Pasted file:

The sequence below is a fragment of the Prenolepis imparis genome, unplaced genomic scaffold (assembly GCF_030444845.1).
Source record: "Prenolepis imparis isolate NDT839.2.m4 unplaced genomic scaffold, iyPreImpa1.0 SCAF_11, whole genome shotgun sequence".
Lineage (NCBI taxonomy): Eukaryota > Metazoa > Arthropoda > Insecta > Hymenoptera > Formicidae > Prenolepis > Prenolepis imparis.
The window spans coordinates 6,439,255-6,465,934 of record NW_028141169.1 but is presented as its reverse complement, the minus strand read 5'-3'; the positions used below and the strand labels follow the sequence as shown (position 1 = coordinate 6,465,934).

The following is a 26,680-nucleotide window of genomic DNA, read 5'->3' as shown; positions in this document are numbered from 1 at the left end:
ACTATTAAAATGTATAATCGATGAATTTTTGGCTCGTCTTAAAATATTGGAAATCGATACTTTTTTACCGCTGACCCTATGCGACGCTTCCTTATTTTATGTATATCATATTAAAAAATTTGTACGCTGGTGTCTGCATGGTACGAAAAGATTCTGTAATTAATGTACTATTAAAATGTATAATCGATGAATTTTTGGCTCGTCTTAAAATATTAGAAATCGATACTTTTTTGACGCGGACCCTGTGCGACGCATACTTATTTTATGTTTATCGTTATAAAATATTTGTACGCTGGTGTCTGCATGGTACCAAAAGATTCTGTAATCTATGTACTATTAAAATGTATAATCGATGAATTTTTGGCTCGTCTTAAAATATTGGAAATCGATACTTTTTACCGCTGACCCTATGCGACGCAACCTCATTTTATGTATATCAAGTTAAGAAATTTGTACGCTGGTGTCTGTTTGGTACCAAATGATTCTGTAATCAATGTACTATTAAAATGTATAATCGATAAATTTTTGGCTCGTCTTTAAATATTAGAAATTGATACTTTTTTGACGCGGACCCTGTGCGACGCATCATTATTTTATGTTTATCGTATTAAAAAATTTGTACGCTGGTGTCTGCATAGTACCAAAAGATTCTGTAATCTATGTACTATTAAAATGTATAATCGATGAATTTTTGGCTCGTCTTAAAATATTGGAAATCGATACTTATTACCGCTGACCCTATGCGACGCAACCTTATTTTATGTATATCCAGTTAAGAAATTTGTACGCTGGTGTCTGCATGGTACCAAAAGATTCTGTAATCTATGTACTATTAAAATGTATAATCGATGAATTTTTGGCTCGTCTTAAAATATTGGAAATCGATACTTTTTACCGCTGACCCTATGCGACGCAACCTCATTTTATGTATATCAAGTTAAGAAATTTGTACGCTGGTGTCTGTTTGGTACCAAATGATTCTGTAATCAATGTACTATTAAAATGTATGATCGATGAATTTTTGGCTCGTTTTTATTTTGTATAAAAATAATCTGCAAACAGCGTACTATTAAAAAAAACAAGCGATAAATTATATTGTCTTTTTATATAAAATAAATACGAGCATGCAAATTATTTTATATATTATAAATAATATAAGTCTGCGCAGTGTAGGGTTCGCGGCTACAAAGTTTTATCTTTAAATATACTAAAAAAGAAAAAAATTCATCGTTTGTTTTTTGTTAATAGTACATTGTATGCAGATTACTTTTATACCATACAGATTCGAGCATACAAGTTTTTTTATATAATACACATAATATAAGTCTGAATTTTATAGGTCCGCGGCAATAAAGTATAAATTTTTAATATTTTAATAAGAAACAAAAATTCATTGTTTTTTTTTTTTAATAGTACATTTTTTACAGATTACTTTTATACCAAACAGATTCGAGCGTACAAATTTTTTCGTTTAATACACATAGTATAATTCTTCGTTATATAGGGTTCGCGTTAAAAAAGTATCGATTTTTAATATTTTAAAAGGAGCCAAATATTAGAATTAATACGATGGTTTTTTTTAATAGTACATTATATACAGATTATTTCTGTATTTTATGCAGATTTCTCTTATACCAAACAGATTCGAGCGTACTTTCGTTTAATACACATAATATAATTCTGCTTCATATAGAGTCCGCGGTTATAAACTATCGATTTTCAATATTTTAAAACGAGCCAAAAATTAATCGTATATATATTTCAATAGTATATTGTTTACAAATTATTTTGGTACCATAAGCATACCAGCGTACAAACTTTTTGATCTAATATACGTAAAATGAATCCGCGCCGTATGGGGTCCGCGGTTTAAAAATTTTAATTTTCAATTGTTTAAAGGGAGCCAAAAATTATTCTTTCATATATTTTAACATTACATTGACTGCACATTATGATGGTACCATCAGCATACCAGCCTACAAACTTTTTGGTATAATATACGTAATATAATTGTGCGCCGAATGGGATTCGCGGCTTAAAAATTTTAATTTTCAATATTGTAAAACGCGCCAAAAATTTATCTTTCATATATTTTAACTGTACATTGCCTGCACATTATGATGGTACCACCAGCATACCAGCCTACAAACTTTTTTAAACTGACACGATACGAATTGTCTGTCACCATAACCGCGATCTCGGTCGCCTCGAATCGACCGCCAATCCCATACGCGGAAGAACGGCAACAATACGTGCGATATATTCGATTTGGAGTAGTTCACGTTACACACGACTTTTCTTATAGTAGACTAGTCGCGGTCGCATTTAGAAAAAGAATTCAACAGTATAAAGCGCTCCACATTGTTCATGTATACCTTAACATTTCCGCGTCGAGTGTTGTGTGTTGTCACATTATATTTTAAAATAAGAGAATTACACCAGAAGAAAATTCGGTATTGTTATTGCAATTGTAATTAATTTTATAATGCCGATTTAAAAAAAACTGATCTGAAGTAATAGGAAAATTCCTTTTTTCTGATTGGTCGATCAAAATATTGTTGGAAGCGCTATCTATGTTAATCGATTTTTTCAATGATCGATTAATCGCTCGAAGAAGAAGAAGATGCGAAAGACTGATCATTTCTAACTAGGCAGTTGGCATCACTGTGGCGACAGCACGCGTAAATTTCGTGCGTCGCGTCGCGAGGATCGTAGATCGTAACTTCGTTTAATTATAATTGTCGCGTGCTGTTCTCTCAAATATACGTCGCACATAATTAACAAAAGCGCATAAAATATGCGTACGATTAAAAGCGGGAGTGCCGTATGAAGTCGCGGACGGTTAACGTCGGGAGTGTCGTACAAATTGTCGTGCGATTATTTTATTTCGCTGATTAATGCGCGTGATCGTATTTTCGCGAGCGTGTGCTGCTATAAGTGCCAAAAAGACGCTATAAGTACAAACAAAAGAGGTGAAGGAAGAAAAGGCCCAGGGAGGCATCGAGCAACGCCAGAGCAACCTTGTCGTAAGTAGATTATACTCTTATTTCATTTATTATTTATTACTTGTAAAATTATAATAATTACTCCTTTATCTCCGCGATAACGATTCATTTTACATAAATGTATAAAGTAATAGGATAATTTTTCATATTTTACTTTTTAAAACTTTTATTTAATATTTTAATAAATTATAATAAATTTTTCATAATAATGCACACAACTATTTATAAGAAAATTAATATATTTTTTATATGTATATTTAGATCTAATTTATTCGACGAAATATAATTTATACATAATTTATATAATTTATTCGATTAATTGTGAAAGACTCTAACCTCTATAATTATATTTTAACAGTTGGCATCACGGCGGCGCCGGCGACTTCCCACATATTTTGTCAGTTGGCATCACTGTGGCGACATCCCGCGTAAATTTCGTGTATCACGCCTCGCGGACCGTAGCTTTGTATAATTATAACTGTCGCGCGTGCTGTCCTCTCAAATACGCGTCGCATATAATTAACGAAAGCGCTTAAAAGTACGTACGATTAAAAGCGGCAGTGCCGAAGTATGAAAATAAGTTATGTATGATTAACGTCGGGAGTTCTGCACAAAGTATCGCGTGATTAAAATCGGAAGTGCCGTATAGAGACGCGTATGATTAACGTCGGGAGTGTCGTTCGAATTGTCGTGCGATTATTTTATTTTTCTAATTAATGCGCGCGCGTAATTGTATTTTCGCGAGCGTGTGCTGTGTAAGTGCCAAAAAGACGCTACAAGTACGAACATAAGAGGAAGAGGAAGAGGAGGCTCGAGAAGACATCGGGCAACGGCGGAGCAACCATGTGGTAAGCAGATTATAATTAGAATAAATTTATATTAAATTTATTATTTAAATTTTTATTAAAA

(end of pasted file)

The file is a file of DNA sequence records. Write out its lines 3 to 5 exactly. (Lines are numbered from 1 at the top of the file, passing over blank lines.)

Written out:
Lineage (NCBI taxonomy): Eukaryota > Metazoa > Arthropoda > Insecta > Hymenoptera > Formicidae > Prenolepis > Prenolepis imparis.
The window spans coordinates 6,439,255-6,465,934 of record NW_028141169.1 but is presented as its reverse complement, the minus strand read 5'-3'; the positions used below and the strand labels follow the sequence as shown (position 1 = coordinate 6,465,934).

The following is a 26,680-nucleotide window of genomic DNA, read 5'->3' as shown; positions in this document are numbered from 1 at the left end: